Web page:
What happened

Shares of biopharma Sangamo Therapeutics (NASDAQ:SGMO) rose nearly 15% today after the company received favorable coverage in multiple media outlets. Biotech thought leaders STAT Plus and Genetic Engineering & Biotechnology News published articles reminding readers that CRISPR isn't the only gene editing technology available as a potential treatment -- or cure -- for rare metabolic disorders and other genetic diseases.

In fact, the company's zinc finger nuclease (ZFN) technology made headlines weeks ago as the first gene editing tech to enter a clinical trial. CRISPR tech isn't expected to enter the clinic until next year, when Editas Medicine initiates a trial aiming to treat a rare eye disease.

As of 3:17 p.m. EDT, the stock had settled to a 12.3% gain.

A white gloved hand holding up a silver platter with DNA on it.

Image source: Getty Images.

So what

The articles are correct: It's true that there are multiple technology approaches with promising potential as gene editing therapies. That wasn't exactly a secret to investors before today. However, it's also true that CRISPR remains the easiest technology to engineer for precision, accuracy, and (importantly yet often overlooked) delivery into cells.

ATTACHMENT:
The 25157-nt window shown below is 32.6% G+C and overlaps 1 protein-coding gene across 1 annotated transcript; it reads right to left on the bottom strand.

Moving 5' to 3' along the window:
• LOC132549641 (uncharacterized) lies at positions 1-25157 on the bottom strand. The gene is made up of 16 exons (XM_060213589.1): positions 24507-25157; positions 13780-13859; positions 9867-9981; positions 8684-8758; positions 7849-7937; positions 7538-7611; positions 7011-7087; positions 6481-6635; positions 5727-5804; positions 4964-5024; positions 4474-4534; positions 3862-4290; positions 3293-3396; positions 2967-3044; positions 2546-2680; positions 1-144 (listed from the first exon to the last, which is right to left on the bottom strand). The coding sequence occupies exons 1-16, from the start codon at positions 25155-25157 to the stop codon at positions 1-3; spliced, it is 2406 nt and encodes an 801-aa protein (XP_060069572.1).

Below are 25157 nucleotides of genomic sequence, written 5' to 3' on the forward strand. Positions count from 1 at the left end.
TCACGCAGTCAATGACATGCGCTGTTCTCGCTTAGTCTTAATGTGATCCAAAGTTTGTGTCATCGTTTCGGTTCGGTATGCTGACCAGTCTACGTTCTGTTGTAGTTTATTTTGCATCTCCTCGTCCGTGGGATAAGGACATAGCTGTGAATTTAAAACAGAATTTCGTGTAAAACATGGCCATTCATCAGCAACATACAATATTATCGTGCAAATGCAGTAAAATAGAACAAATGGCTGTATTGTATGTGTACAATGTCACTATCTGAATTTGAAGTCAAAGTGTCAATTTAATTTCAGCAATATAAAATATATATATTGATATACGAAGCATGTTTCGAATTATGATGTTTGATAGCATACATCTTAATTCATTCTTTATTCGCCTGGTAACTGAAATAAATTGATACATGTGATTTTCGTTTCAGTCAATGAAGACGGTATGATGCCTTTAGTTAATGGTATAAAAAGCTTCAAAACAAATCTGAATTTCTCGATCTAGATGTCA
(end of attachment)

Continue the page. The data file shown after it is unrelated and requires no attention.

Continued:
In fact, Sangamo Therapeutics has maintained firm control of the ZFN approach and another gene editing technology called TALEN for decades with little to show for it. If it weren't for the media craze surrounding CRISPR, then it's possible the company's gene editing approach would still be overlooked.

Then again, advances made with CRISPR in recent years have also inspired the company to make new advances for enhanced ZFN therapeutic candidates that are more accurate and precise than previous tech. So at least some of the recognition is warranted. 

Now what

Long story short, there's still potential for Sangamo Therapeutics to prove successful in the clinic and advance a ZFN-based therapeutic into the market. Investors shouldn't yet be concerned that the mere existence of CRISPR means it will become the de facto approach in gene editing. That said, the company has a long way to go before it can claim success with its technology platform.

Maxx Chatsko has no position in any of the stocks mentioned. The Motley Fool recommends Editas Medicine. The Motley Fool has a disclosure policy.